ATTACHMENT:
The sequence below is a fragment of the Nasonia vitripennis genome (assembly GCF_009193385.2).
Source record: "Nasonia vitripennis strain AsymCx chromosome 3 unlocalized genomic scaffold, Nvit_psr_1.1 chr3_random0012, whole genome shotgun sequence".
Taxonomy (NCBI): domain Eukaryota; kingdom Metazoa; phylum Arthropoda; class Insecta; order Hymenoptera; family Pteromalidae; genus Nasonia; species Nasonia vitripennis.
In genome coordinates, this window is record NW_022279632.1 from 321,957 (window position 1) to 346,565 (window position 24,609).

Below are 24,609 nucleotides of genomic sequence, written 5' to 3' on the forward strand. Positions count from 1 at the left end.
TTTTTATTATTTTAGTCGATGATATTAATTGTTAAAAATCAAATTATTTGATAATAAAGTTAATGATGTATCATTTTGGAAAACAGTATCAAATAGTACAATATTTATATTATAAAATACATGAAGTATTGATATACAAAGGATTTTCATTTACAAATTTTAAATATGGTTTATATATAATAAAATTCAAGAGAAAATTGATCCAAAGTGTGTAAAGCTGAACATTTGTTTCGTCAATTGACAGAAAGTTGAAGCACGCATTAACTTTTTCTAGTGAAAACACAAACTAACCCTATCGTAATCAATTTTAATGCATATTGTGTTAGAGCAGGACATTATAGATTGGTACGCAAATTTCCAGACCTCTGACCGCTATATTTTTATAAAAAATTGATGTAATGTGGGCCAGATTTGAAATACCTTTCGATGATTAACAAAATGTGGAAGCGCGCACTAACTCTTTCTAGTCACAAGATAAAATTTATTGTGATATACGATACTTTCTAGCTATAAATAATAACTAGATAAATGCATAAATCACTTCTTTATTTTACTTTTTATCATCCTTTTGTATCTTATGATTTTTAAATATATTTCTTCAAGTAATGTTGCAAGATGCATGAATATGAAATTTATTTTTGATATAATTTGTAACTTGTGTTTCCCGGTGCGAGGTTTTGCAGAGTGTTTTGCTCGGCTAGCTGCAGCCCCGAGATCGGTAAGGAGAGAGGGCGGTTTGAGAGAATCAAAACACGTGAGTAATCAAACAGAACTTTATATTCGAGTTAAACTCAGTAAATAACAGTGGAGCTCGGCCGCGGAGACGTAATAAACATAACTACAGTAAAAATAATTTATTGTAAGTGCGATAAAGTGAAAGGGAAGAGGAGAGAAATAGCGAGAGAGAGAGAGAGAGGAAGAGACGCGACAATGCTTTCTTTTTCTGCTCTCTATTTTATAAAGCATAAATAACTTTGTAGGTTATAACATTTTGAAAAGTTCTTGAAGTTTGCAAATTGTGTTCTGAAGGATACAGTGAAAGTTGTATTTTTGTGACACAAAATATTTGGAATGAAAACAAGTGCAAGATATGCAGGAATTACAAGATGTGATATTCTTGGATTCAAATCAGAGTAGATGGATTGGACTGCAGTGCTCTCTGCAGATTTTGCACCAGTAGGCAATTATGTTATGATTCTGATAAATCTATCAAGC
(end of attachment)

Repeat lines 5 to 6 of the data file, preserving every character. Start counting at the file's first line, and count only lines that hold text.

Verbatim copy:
Below are 24,609 nucleotides of genomic sequence, written 5' to 3' on the forward strand. Positions count from 1 at the left end.
TTTTTATTATTTTAGTCGATGATATTAATTGTTAAAAATCAAATTATTTGATAATAAAGTTAATGATGTATCATTTTGGAAAACAGTATCAAATAGTACAATATTTATATTATAAAATACATGAAGTATTGATATACAAAGGATTTTCATTTACAAATTTTAAATATGGTTTATATATAATAAAATTCAAGAGAAAATTGATCCAAAGTGTGTAAAGCTGAACATTTGTTTCGTCAATTGACAGAAAGTTGAAGCACGCATTAACTTTTTCTAGTGAAAACACAAACTAACCCTATCGTAATCAATTTTAATGCATATTGTGTTAGAGCAGGACATTATAGATTGGTACGCAAATTTCCAGACCTCTGACCGCTATATTTTTATAAAAAATTGATGTAATGTGGGCCAGATTTGAAATACCTTTCGATGATTAACAAAATGTGGAAGCGCGCACTAACTCTTTCTAGTCACAAGATAAAATTTATTGTGATATACGATACTTTCTAGCTATAAATAATAACTAGATAAATGCATAAATCACTTCTTTATTTTACTTTTTATCATCCTTTTGTATCTTATGATTTTTAAATATATTTCTTCAAGTAATGTTGCAAGATGCATGAATATGAAATTTATTTTTGATATAATTTGTAACTTGTGTTTCCCGGTGCGAGGTTTTGCAGAGTGTTTTGCTCGGCTAGCTGCAGCCCCGAGATCGGTAAGGAGAGAGGGCGGTTTGAGAGAATCAAAACACGTGAGTAATCAAACAGAACTTTATATTCGAGTTAAACTCAGTAAATAACAGTGGAGCTCGGCCGCGGAGACGTAATAAACATAACTACAGTAAAAATAATTTATTGTAAGTGCGATAAAGTGAAAGGGAAGAGGAGAGAAATAGCGAGAGAGAGAGAGAGAGGAAGAGACGCGACAATGCTTTCTTTTTCTGCTCTCTATTTTATAAAGCATAAATAACTTTGTAGGTTATAACATTTTGAAAAGTTCTTGAAGTTTGCAAATTGTGTTCTGAAGGATACAGTGAAAGTTGTATTTTTGTGACACAAAATATTTGGAATGAAAACAAGTGCAAGATATGCAGGAATTACAAGATGTGATATTCTTGGATTCAAATCAGAGTAGATGGATTGGACTGCAGTGCTCTCTGCAGATTTTGCACCAGTAGGCAATTATGTTATGATTCTGATAAATCTATCAAGC